Apple will release a mid-range handset for prepaid users as well as a high-end superphone come the fall, forecasts Deutsche Bank analyst.
In a note sent to investors Monday, Deutsche Bank's Chris Whitmore outlines his belief that there won't be just one new iPhone come September, but two.
"With Nokia and RIM struggling," wrote Whitmore, "the time is right for Apple to aggressively penetrate the mid-range smartphone market (i.e. $300-500 category) to dramatically expand its [total addressable market] and market share."
In other words, Whitmore is sort of resurrecting the iPhone Nano rumors, only it won't be called the iPhone Nano and it won't be smaller. Instead, he believes the mid-range version will be called the iPhone 4S, and the high-end version will be called the iPhone 5. Where the iPhone 4S will be a lightly revised version of the iPhone 4, the iPhone 5 will be a brand new device.
The idea of an iPhone Nano--a smaller, cheaper iPhone--floated around the Internet for years. The entire reason for Apple to make such a device would be to help it penetrate more markets. By offering a smaller phone that's more affordable, Apple could gain new customers.
The same theory applies to Whitmore's iPhone 4S. This supposedly cheaper device would be a prime candidate for the prepaid market. Whitmore thinks the price would be approximately $349, and the device would be available unlocked. This could help Apple conquer some of the 1 billion people across 98 countries who prefer prepaid services to postpaid.
Speculation of what Apple will announce in September has been rampant for six months or more. This year is the first since 2008 that Apple has broken its annual June refresh cycle for the iPhone. It has been suggested that Apple is delaying the iPhone 4S/5 (or whatever they'll be called) because iOS 5 isn't ready yet. Apple's new system software is prepared to debut this fall. Whatever the reason for the delay, the September launch date has been cited consistently.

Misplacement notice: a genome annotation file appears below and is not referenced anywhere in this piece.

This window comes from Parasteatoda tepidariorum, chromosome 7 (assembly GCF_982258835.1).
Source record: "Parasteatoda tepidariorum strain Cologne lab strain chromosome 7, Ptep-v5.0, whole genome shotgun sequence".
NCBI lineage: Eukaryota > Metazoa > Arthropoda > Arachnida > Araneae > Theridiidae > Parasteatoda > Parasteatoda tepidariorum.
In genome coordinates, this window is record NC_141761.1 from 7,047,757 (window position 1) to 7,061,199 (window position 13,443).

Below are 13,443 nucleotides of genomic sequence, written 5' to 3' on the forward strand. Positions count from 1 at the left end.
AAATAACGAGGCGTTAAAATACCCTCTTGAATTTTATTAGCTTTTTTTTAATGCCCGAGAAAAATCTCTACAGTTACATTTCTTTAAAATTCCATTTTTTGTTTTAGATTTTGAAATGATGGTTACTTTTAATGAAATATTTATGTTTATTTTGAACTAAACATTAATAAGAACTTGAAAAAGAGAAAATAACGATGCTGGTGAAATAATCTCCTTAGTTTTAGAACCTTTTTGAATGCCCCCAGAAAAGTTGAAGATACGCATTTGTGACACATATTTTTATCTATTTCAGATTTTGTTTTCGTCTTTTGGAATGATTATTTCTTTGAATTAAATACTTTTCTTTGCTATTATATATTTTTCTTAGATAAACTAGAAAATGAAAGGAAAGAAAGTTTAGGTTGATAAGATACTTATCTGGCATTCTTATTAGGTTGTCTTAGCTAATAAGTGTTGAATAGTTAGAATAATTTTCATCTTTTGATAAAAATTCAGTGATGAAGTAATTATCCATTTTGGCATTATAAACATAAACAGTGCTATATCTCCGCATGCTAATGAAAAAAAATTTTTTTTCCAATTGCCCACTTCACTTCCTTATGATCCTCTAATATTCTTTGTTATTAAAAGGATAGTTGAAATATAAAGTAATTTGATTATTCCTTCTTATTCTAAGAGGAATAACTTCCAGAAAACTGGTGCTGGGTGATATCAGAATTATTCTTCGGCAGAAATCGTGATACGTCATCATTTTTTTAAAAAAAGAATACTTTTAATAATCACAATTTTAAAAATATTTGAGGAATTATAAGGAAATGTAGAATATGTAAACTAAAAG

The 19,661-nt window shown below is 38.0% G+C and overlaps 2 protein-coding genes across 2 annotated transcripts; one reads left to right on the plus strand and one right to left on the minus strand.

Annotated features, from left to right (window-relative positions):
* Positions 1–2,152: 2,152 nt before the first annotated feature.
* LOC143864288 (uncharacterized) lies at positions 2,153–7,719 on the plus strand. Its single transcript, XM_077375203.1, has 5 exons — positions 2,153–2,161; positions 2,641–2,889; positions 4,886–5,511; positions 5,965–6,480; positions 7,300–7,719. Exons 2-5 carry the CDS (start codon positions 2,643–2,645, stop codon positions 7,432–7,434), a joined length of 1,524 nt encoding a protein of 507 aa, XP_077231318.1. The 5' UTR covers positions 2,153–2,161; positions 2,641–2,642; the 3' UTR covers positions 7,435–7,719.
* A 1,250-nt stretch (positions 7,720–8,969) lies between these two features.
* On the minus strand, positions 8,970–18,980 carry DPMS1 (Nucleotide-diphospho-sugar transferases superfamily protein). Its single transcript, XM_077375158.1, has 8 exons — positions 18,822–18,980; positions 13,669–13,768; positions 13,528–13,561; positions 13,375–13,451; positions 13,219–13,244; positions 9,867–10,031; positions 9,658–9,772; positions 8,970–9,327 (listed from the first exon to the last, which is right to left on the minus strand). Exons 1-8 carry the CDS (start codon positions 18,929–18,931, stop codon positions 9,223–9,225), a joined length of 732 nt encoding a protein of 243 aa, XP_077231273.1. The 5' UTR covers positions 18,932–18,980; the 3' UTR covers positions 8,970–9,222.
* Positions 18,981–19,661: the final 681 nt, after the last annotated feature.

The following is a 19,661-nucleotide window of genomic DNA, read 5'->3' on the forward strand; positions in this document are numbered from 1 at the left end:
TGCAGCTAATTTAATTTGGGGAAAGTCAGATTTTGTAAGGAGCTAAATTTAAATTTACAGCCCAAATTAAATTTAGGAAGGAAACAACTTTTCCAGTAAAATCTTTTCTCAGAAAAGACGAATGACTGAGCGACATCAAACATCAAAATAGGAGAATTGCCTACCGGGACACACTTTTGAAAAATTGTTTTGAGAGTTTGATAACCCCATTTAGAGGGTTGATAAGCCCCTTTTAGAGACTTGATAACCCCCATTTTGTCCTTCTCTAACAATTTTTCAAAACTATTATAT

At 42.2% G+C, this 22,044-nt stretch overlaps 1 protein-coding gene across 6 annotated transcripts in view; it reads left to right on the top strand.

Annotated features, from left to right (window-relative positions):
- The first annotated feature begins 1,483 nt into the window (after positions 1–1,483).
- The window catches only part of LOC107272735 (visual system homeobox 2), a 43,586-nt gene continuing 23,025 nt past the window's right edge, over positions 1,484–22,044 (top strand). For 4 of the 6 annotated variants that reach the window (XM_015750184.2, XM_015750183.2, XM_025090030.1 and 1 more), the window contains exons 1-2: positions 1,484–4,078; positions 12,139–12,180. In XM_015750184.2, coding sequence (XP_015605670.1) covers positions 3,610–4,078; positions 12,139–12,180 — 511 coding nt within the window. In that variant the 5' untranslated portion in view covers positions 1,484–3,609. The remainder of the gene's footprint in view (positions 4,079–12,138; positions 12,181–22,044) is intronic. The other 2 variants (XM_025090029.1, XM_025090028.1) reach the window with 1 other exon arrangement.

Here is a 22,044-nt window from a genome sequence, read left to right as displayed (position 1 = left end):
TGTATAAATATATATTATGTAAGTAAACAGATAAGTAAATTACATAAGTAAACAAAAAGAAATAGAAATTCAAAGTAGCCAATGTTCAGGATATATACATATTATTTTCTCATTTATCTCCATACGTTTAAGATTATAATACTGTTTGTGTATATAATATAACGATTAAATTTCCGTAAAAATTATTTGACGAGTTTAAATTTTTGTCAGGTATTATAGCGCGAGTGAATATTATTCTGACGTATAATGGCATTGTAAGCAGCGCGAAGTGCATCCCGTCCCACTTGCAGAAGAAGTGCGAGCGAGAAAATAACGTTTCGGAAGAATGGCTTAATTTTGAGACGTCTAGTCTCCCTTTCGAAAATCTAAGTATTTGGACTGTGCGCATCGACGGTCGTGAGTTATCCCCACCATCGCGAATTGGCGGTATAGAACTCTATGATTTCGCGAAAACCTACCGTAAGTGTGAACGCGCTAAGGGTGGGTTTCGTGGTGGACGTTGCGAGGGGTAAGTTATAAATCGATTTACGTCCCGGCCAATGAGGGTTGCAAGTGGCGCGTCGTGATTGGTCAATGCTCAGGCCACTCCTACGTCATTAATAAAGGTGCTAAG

What's the potential impact for enterprise customers?
The iPhone 5 is apparently lined up to be the iPhone 4's successor. Businesses that need to arm their mobile professionals with powerful smartphones will likely choose this device, as it will be the more capable of the two when it comes to processing power, wireless technologies, and so on. But that doesn't mean savvy businesses should count out the iPhone 4S. The idea of a slightly lower cost device might appeal to budget-constrained IT departments.
Consider that the full retail price (without carrier subsidies) of the iPhone 4 is $599 or $699, depending on the model chosen. With carrier subsidies--and two-year contracts--the iPhone 4 costs $199 or $299. The iPhone 5 would probably demand similar pricing, but those two-year contracts can be killer. The iPhone 4S, however, at $349 with no contract requirement sounds like a bargain.
Is this how things will play out? Obviously, no one but Apple knows for sure.
Virtual Event: Business Mobility Unleashed. Zero in on the top mobile technologies and techniques to ensure your organization thrives in the wireless world. Learn about strategies and products that offer remote user applications support, Wi-Fi management, security features, and device management. Our virtual event happens Thursday, July 14. Register now.
How Enterprises Are Attacking the IT Security EnterpriseTo learn more about what organizations are doing to tackle attacks and threats we surveyed a group of 300 IT and infosec professionals to find out what their biggest IT security challenges are and what they're doing to defend against today's threats. Download the report to see what they're saying.
2017 State of IT ReportIn today's technology-driven world, "innovation" has become a basic expectation. IT leaders are tasked with making technical magic, improving customer experience, and boosting the bottom line -- yet often without any increase to the IT budget. How are organizations striking the balance between new initiatives and cost control? Download our report to learn about the biggest challenges and how savvy IT executives are overcoming them.